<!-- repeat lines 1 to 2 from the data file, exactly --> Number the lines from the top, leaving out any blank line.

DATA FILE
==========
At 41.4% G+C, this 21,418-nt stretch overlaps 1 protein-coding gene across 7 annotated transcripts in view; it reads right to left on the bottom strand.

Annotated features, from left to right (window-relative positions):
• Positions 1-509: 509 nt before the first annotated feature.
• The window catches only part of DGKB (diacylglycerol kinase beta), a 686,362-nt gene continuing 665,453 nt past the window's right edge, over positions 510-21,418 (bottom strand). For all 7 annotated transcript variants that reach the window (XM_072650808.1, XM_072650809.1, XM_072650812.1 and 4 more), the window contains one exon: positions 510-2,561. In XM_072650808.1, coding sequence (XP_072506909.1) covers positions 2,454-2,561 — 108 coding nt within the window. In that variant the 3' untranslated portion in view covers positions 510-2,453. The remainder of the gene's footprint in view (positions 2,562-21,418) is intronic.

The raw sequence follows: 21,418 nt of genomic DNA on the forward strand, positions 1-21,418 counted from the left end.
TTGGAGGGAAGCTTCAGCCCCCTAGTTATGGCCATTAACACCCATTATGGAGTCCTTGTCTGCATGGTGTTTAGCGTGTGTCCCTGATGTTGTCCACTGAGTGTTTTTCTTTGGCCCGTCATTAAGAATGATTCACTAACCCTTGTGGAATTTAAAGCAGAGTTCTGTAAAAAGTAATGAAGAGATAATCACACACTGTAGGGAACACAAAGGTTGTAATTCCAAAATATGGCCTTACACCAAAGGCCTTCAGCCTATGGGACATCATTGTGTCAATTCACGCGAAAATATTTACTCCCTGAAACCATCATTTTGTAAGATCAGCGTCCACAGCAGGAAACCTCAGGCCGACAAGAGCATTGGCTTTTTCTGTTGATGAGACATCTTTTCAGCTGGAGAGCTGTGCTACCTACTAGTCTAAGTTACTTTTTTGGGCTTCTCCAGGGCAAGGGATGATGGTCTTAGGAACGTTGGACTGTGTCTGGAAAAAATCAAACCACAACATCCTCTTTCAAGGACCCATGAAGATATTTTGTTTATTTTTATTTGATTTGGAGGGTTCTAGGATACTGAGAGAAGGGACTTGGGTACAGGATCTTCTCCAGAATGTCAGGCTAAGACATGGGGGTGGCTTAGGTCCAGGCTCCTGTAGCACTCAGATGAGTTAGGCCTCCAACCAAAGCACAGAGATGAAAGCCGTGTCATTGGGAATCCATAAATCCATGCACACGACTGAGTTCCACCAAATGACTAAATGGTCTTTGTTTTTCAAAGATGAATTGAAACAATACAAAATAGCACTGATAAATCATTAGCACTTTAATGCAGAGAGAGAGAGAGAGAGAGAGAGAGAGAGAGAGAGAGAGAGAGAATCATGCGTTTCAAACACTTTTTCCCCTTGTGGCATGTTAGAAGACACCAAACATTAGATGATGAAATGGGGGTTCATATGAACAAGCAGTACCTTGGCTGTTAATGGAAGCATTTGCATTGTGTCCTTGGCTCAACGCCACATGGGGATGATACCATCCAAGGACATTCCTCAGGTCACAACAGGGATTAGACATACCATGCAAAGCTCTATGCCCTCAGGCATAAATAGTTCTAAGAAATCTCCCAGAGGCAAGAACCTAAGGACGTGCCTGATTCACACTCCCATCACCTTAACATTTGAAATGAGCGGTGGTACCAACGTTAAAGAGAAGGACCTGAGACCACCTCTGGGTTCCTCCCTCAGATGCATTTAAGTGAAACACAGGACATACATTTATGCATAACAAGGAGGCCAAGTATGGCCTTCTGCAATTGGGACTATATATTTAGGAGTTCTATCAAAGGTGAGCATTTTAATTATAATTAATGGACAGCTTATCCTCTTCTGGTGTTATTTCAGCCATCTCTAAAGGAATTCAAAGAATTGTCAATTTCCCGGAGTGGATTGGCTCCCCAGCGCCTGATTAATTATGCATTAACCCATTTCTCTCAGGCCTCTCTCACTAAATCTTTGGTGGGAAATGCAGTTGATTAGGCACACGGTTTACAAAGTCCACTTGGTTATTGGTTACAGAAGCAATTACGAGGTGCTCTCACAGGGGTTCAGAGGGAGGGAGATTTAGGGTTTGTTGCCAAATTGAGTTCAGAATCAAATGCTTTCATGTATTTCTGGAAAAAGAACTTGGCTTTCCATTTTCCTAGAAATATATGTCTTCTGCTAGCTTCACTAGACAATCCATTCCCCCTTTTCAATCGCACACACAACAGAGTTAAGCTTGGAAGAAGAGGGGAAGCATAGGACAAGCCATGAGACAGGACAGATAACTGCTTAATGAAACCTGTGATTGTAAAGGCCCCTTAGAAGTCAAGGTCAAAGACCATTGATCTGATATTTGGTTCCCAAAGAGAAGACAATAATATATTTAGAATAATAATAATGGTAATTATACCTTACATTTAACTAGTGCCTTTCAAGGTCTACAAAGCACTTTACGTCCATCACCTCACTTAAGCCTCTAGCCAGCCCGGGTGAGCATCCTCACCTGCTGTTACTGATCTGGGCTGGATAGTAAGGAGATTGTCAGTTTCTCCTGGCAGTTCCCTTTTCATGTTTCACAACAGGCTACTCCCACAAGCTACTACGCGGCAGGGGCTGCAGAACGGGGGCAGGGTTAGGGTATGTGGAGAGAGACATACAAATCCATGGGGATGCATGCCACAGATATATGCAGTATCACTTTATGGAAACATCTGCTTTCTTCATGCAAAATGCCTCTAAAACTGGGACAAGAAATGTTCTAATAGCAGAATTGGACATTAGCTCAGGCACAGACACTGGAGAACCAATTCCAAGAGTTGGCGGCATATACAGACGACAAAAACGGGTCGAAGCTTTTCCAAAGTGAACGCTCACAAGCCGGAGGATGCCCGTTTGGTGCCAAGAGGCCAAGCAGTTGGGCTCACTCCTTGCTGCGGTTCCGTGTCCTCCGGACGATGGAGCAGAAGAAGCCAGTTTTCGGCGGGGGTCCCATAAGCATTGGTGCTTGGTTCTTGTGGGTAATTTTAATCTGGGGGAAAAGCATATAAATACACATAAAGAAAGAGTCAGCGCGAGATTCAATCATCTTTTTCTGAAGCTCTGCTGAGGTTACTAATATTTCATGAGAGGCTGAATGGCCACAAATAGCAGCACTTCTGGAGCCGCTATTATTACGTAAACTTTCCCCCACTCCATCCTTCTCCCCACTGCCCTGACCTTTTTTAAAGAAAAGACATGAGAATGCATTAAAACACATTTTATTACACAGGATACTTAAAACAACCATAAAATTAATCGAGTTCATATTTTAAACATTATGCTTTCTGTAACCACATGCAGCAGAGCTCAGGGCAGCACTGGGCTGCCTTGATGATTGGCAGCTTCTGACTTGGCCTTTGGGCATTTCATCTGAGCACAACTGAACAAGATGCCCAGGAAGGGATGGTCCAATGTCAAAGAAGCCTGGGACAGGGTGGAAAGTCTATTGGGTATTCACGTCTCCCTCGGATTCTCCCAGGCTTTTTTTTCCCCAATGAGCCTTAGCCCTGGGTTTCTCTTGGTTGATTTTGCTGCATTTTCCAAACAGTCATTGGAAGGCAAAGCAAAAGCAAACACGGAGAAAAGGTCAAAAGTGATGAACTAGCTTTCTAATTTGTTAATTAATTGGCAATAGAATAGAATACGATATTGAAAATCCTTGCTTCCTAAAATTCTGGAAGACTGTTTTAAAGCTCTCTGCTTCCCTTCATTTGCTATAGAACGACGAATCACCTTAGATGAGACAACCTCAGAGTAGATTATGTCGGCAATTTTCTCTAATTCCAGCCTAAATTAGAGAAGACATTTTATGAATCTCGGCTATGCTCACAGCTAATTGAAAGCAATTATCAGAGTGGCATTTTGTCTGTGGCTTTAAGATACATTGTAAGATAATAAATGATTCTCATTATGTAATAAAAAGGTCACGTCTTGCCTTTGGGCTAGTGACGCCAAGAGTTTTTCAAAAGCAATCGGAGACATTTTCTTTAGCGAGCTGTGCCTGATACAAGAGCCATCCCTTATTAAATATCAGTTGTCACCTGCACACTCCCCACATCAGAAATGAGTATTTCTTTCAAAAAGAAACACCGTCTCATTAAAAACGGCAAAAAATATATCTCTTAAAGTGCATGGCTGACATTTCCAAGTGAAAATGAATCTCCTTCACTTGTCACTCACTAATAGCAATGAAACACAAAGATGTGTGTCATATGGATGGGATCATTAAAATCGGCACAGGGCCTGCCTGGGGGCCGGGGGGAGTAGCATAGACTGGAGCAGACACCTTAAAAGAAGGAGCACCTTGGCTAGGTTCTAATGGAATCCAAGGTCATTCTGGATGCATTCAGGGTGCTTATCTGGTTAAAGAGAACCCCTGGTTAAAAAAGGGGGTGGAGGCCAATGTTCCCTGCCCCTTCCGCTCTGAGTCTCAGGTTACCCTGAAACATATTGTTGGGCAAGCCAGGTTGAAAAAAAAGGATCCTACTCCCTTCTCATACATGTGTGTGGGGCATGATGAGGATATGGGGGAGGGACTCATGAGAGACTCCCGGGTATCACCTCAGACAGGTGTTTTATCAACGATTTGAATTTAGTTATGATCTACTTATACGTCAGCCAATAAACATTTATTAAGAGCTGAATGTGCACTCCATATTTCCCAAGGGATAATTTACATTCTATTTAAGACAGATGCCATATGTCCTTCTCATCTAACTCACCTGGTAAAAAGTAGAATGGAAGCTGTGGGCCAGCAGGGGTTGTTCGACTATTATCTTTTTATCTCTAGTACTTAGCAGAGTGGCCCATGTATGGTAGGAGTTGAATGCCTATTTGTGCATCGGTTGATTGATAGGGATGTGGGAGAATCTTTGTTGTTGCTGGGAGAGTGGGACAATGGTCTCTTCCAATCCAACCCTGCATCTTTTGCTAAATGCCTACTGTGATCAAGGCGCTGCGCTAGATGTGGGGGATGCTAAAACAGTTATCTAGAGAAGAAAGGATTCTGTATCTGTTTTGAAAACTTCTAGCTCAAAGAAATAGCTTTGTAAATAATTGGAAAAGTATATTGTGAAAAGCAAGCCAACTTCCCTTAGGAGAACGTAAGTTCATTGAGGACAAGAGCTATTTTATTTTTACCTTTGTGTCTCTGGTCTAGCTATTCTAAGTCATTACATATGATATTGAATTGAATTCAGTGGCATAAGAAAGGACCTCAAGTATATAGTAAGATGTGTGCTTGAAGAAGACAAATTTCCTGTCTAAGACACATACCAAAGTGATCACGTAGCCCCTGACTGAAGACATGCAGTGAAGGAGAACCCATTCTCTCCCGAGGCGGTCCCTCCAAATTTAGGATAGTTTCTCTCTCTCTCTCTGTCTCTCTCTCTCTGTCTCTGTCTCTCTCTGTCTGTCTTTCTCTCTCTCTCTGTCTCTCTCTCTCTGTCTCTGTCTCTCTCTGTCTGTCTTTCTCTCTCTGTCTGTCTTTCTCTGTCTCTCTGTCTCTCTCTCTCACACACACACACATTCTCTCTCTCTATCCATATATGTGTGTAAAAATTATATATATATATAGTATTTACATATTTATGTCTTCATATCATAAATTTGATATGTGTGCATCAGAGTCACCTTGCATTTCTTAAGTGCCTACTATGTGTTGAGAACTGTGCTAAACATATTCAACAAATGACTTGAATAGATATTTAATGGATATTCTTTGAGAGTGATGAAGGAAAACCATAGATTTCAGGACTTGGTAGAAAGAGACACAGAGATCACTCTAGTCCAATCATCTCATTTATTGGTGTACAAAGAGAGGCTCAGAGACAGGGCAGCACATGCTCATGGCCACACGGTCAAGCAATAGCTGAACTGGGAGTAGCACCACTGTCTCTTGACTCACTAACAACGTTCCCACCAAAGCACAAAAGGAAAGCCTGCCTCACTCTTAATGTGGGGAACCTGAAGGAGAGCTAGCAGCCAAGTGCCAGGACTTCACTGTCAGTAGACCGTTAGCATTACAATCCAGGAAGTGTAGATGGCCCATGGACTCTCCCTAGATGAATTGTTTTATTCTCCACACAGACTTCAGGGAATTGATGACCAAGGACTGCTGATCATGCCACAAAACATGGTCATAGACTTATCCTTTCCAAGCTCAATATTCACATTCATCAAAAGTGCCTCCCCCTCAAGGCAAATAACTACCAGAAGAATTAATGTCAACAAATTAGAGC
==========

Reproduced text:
At 41.4% G+C, this 21,418-nt stretch overlaps 1 protein-coding gene across 7 annotated transcripts in view; it reads right to left on the bottom strand.

Annotated features, from left to right (window-relative positions):